Before you close on a new home you’ll undergo a home inspection. The home inspection report will cover every potential issue with the problem. It’s virtually impossible for there not to be any problems with the home and the report can look a little daunting to new home owners. While no two homes are the same, this blog will cover some typical things to expect in your home inspection report. 

 

Post-inspection you’ll receive an inspection report. Home inspection reports will include but are not limited to a variation of the following codes:

 

I = Inspected. This item was inspected.

NI = Not Inspected. This item was not inspected.

NP = Not Present. This item was not accessible or locatable.

S = Safety Concern. This item poses a safety concern and should be addressed immediately.

R = General Repair. This item requires repair but is not causing immediate harm or damage.

D = Defect. This item is non-functioning and requires repair or correction by a licensed tradesman.

 

As a buyer, the home inspector reports to you and wants to be sure you understand everything, so don’t be afraid to ask questions. The inspector will provide information to help you understand elements in the report. They’ll also clarify their finding and let you know the severity of any issues uncovered.

 

The inspection process can take 3-5 hours depending on the size and scope of the property. It consists of a thorough inspection of the following areas and systems of the home:The home inspection report will cover the exterior (including grading drainage and vegetation impacting the dwelling}, roof and gutter system (including the attic), kitchen (All appliances will be inspected and operated where applicable), bathrooms, all interior rooms, basements and/or crawlspaces, plumbing system, electrical system, heating and air conditioning systems, structural and foundation system, ventilation and exhaust systems.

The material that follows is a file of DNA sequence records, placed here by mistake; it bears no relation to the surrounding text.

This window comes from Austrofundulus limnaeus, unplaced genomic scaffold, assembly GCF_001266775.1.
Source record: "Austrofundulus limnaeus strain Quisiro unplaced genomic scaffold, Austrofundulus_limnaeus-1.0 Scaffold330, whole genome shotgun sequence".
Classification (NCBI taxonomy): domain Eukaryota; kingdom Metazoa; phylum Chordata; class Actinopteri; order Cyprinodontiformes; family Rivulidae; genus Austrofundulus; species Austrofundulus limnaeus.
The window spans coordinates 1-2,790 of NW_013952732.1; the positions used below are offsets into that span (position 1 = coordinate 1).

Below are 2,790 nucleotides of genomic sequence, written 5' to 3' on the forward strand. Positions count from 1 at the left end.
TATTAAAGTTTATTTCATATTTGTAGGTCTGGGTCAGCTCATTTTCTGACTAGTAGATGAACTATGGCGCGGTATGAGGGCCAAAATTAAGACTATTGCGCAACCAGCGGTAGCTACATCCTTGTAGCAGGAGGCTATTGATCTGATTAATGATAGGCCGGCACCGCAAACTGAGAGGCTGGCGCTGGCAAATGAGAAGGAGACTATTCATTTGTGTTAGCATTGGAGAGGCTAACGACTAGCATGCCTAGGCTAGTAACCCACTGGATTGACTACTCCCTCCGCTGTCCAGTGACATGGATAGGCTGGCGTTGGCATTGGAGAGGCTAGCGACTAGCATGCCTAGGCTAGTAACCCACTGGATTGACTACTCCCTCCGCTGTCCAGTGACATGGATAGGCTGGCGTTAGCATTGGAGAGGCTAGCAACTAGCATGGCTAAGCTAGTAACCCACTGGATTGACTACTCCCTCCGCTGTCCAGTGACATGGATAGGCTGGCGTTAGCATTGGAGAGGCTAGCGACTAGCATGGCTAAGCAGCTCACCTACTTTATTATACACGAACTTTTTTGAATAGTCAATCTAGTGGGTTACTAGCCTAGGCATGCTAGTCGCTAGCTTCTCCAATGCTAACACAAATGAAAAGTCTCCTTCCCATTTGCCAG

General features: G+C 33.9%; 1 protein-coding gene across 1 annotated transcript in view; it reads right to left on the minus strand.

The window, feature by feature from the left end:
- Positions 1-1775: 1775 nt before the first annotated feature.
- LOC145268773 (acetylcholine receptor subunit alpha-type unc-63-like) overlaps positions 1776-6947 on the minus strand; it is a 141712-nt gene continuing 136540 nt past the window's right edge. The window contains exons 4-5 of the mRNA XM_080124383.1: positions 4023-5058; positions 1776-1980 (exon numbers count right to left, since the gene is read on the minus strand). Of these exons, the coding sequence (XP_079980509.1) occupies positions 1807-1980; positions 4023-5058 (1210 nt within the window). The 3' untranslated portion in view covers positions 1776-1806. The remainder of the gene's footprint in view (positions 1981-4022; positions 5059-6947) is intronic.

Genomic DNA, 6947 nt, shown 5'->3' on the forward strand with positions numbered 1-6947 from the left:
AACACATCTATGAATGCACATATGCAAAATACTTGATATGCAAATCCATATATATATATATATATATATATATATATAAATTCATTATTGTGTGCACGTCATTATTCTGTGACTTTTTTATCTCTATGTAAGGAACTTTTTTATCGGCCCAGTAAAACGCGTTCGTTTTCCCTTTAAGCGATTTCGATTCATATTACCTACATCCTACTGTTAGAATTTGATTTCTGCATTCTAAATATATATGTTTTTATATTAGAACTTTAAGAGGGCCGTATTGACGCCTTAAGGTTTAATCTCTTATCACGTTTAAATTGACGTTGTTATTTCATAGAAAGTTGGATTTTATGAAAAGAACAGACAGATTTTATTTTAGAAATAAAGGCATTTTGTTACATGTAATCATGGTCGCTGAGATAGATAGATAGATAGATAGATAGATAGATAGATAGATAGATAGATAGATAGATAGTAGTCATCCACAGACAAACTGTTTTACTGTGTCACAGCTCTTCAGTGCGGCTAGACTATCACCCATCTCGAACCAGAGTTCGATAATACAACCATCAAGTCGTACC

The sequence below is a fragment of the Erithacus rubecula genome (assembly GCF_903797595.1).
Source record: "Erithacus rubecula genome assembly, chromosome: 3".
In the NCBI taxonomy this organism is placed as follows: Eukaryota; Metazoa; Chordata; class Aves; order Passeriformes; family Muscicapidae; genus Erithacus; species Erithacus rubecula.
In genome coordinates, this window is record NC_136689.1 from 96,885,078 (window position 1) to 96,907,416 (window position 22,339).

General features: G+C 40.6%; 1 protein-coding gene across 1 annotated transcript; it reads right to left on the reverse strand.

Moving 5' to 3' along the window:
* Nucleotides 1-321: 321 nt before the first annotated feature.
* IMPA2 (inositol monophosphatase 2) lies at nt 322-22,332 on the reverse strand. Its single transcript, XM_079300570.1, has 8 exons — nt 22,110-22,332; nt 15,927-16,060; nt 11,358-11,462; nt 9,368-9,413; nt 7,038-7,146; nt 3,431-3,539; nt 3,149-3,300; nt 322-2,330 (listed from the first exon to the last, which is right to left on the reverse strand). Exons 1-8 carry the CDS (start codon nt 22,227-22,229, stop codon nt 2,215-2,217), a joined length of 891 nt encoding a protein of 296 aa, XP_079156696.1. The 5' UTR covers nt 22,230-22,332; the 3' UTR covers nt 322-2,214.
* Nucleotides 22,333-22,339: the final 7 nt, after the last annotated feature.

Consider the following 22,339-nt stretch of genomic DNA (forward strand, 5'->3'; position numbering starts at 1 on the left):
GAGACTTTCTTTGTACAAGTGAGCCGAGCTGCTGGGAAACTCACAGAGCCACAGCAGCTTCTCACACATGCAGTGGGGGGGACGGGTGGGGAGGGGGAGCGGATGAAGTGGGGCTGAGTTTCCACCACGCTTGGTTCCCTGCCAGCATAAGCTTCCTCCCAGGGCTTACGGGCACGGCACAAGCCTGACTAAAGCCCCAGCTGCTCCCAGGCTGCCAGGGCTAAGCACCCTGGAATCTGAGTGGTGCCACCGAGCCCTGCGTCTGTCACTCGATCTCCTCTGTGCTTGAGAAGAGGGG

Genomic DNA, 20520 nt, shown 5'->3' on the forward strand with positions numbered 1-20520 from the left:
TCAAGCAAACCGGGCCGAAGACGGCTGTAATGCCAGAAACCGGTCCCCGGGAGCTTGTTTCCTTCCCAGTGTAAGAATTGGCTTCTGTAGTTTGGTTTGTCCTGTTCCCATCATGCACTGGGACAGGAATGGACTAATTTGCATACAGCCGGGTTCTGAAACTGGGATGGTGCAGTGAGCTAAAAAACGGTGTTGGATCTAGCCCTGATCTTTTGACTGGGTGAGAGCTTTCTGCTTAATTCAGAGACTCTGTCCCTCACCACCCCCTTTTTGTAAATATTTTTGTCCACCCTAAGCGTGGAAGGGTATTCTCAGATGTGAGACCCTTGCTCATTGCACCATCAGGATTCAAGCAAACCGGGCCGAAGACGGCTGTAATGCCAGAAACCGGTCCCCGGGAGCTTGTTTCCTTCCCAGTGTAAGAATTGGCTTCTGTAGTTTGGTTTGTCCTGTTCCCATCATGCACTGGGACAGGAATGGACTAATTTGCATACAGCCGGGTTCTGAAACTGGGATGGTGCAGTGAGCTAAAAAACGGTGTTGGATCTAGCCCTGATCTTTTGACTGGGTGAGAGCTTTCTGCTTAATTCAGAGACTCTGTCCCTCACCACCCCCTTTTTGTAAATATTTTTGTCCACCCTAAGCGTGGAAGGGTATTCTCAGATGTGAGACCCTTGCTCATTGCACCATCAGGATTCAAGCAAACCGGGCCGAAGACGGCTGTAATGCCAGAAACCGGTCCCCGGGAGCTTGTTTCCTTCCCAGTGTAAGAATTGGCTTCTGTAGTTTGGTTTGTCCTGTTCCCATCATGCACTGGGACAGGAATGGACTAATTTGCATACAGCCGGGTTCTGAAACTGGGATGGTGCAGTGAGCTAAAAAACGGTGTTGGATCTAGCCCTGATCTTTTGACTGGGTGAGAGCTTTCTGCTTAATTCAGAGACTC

The last hour of the inspection is the time for you to meet the inspector at the property. They will walk you through the home discussing issues that may have come up from the inspection. They will also point out important things like the shut-off valves, panel locations, and general maintenance items like changing the air filters.

 

Once the inspection is complete, the buyer receives the report and decides what to do next. Depending on the findings from the report, the buyer would negotiate repairs or money for repairs, reconsider their offer, pull out of the sale completely, or just move forward with the sale as normal.

 

There will be some findings from the inspection so as a seller, make sure you are prepared for any outcome. There also may need to be follow up inspections from experts in certain fields. Hopefully this gives you a better idea of what to expect, come inspection day.